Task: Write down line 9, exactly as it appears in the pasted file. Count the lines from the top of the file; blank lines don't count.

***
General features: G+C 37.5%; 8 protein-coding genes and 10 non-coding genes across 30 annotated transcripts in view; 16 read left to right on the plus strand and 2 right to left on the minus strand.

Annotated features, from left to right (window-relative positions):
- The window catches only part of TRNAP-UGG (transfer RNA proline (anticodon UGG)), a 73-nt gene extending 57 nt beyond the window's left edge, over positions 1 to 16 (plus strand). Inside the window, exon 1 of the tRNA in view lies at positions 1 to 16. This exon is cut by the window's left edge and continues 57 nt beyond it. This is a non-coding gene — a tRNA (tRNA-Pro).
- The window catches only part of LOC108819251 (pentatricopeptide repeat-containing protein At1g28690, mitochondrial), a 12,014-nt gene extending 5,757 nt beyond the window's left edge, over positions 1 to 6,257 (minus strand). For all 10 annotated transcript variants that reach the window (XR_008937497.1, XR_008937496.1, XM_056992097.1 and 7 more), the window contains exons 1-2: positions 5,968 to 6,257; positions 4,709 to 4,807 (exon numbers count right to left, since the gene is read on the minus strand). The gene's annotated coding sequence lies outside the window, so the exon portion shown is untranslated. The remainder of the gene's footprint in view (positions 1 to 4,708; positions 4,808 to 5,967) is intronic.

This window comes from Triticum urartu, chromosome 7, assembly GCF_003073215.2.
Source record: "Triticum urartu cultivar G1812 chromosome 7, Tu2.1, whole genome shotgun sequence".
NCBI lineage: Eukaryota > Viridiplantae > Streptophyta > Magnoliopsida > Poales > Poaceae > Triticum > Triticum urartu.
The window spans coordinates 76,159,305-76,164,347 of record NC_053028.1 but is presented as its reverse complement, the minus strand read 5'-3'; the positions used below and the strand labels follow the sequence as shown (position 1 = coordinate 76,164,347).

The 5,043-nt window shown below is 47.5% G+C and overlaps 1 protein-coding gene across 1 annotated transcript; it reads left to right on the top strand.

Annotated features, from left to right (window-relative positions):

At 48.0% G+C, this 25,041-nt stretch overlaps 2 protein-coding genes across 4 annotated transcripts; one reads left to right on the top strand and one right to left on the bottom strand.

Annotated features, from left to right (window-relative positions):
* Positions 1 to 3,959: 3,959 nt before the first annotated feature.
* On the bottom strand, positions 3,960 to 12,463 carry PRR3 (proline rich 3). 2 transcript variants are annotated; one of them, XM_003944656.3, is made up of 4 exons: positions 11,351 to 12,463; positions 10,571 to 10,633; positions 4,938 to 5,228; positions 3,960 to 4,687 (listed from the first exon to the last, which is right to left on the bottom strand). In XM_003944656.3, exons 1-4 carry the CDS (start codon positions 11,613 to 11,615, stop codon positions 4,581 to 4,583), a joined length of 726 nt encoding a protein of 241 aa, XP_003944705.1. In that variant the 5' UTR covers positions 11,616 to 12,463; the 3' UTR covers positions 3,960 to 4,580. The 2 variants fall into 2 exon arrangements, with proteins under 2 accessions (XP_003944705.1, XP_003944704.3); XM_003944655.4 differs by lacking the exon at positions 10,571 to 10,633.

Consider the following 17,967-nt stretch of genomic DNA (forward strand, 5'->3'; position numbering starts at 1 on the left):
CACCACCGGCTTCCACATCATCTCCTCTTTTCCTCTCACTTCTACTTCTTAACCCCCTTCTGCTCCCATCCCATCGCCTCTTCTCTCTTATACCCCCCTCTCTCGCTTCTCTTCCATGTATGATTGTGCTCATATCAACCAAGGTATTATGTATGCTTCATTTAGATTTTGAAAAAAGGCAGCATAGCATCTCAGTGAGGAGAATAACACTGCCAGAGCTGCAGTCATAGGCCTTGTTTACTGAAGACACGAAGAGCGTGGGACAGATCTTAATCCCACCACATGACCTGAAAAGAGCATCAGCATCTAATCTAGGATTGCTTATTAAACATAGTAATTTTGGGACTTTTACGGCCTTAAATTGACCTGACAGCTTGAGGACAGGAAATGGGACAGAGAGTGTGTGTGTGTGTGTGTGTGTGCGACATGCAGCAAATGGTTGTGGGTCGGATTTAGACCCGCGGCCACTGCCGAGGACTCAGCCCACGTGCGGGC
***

The 5,043-nt window shown below is 47.5% G+C and overlaps 1 protein-coding gene across 1 annotated transcript; it reads left to right on the top strand.